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Ben Skelton ~ Peace Corps Volunteer
~ Christmas musings ~
by Beth Boswell Jacks




“Christmas is not a time nor a season
but a state of mind. To cherish peace
and goodwill, to be plenteous in mercy,
is to have the real spirit of Christmas.”
~ Calvin Coolidge ~


Ben Skelton is cute as a bug, smart as a whip, and is the type person who has Christmas in his heart year ‘round. He’s also my cousin, and I’m proud.

A Greenville, Mississippi, native, Ben graduated from Delta State University in May, 2006, with a French degree and decided he wanted to do something extraordinary while he was young and unattached. He sent off for Peace Corps applications, filled them out, interviewed, and early that fall found himself in the west African country of Senegal.

After 8 weeks of training in the city of Thies, Ben (newly anointed with an African name, Fonsa Diallo) found himself residing and working in a small remote village, Mansadala, population 300.

“I have my own little round hut in a family compound. The huts, arranged in a circle with dirt yards, are sparsely furnished with slabs for sleeping, and there’s no plumbing or electricity. We have no television, of course, but I have a small battery-operated radio. We do have cheap flashlights with batteries and we cook over open fires. My ‘father’ is the village chief, and the language is Johanke, a dialect of the Mandinka group,” said Ben. “At first I felt like an outsider, but no longer. I have a two-year contract as a Peace Corps agriculture volunteer and have no intention of leaving before my time is up. I love what I’m doing.”

I had a good visit with Ben when he was home for a brief 2-week break. The 3 hours we spent together passed far too quickly, and on my way home I was struck with the thought that Ben is not just talking about the hope for peace in our world, he’s actually in the trenches. He’s not simply talking the talk so many of us spout, especially during the Christmas season, he’s walking the walk.

Ben proudly showed me pictures of his “family,” his brothers and sisters. He shared that his social life in the village consists of sitting around in the evenings, telling stories by the fire. He described how he rides his bike each day to the outskirts of the village, a bucket strapped to the bike frame, to retrieve water from one of the village wells for his personal use.

We watched videos on his computer – amazing footage of Ben and his African family and friends, conversing easily and freely in the Johanke language. Their affection comes through loud and clear as they work in the gardens and socialize. The value of working toward world peace through the American Peace Corps program is evident.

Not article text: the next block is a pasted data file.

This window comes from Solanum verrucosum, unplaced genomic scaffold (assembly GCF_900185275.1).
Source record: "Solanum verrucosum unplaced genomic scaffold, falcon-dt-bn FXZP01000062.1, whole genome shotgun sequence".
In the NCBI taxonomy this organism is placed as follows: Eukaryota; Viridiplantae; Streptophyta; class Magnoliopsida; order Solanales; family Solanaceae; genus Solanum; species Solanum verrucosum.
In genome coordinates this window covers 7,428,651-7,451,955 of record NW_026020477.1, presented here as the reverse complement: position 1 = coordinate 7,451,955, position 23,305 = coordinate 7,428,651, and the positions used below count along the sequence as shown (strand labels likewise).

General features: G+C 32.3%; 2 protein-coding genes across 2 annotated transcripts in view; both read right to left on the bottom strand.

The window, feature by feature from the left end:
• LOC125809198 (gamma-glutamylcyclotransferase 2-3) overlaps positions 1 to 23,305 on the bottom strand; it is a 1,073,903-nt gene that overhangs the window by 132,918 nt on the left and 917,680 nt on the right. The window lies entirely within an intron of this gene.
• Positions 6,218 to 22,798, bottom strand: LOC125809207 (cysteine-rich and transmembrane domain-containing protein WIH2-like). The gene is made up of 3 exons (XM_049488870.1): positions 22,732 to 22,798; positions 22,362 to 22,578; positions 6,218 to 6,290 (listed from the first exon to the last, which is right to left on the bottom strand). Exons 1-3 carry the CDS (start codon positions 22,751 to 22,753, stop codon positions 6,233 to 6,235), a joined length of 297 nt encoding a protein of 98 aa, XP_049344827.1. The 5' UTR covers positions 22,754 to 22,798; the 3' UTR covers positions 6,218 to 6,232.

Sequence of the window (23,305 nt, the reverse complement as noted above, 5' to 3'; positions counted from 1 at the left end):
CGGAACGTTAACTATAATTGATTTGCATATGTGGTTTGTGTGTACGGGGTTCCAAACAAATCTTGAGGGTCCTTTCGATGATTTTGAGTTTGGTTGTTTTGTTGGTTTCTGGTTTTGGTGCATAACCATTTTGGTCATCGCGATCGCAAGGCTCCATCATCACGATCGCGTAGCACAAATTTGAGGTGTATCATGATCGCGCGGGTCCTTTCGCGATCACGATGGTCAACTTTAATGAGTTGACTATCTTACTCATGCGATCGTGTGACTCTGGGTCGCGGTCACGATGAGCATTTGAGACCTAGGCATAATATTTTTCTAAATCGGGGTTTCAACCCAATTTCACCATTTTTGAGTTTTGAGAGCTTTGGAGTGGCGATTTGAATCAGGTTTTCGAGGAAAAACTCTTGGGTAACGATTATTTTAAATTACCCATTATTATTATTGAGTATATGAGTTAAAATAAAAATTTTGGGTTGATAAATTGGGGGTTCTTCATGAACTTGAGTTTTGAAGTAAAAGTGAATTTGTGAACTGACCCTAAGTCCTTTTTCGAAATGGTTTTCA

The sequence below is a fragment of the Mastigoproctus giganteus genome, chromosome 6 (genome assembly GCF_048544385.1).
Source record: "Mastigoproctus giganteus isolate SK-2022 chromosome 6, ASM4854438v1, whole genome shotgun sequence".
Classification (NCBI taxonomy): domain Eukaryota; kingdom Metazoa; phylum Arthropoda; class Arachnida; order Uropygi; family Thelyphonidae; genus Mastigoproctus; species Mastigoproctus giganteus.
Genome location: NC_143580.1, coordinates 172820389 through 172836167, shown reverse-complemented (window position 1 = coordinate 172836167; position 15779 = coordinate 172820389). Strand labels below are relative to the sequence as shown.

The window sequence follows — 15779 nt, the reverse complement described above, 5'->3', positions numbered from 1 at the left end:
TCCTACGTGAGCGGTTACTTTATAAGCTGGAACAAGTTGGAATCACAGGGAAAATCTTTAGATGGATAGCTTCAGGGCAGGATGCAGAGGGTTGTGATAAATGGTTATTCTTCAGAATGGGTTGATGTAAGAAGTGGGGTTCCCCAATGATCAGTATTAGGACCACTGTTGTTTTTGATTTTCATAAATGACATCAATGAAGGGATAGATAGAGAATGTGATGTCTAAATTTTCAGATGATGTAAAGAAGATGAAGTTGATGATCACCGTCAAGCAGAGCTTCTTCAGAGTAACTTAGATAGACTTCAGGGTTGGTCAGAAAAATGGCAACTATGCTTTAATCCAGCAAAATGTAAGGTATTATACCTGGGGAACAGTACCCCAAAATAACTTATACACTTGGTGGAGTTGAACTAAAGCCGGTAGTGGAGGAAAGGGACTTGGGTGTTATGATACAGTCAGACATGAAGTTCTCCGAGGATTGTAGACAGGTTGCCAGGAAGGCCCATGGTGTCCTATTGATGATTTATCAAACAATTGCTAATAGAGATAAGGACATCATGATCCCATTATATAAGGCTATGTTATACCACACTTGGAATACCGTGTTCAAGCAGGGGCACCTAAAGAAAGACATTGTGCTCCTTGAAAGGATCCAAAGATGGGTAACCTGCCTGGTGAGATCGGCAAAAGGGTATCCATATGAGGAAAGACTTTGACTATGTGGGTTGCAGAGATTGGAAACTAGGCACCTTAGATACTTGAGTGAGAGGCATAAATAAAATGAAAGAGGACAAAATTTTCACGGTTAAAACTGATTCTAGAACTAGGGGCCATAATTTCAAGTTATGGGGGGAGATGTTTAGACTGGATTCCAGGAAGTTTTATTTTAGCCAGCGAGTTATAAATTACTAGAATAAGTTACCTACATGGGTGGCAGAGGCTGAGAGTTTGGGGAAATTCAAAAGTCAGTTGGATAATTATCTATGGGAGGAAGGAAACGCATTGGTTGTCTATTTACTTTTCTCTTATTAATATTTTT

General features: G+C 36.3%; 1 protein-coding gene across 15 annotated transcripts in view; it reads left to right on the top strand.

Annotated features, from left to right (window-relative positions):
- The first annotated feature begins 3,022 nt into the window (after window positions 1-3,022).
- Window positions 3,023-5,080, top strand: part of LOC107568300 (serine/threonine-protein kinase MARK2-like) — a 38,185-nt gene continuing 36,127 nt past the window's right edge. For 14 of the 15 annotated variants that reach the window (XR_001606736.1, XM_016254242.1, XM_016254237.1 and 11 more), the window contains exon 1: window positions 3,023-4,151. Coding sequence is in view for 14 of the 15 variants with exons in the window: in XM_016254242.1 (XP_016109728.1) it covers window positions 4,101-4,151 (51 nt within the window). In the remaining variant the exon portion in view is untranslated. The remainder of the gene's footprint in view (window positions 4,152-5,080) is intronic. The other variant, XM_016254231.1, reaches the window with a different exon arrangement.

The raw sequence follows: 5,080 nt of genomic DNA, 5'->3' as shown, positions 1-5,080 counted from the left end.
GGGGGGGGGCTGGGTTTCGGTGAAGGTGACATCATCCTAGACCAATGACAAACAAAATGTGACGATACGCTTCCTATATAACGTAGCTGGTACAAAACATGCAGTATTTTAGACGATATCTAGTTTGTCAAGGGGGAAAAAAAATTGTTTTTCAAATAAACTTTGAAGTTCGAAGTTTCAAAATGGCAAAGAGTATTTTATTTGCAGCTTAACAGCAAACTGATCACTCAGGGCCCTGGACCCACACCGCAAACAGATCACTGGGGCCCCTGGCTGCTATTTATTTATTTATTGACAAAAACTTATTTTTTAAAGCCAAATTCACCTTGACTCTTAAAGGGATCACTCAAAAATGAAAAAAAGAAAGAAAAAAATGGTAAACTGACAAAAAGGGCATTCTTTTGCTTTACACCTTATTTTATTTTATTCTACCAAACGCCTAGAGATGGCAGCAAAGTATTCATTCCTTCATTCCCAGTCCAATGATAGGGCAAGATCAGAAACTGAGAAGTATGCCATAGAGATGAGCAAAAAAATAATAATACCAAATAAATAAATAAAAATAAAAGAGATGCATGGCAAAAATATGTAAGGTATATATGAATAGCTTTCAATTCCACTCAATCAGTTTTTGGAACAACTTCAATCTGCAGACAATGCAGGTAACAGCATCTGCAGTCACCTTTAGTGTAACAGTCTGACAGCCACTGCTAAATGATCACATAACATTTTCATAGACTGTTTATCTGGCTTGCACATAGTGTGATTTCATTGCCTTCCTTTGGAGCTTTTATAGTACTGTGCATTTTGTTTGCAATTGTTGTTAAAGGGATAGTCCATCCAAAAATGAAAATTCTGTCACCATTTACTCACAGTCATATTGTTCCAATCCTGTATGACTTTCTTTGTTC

“We don’t want to be considered a government or charitable agency,” said Ben. “The Peace Corps doesn’t just ship tractors and food to third world countries; we’re working right beside them to teach, coach and encourage. And the truth is, we Peace Corps volunteers learn much more than we’re teaching. To bring these skills we’re learning home to America, eventually to work more effectively in our communities as good citizens, is invaluable training.”

Ben was absolutely inspiring, and I was moved to ask about age limits for Peace Corps volunteers.

“They’re actively recruiting older volunteers,” he explained. “We had one lady who was 86 years old! Check out the information at www.peacecorps.gov.”

So here’s to Cousin Ben and to all who work for a peaceful world. Howard Thurman expressed it well: “When the song of the angel is stilled, when the star in the sky is gone, when the kings and princes are home, when the shepherds are back with their flock, the work of Christmas begins …to bring peace among brothers and sisters.”

And to that I say, “Amen.”

_______________________________


For more SNIPPETS stories, read these:
Dancing the Weight Away
Granny Does the Shoshone
Trail rides, cantles and beans...Hellooo, Mama!
Smiles, Not Fists...
Dance ~ the Soul's Hidden Language


Editor of USADEEPSOUTH, Beth Boswell Jacks is the author of 3 books (Grit, Guts, and Baseball and Snippets I and II) and is also a weekly columnist for a number of Southern newspapers. Readers and editors may contact her at bethjacks@hotmail.com.
Want to know more about Beth? Click here



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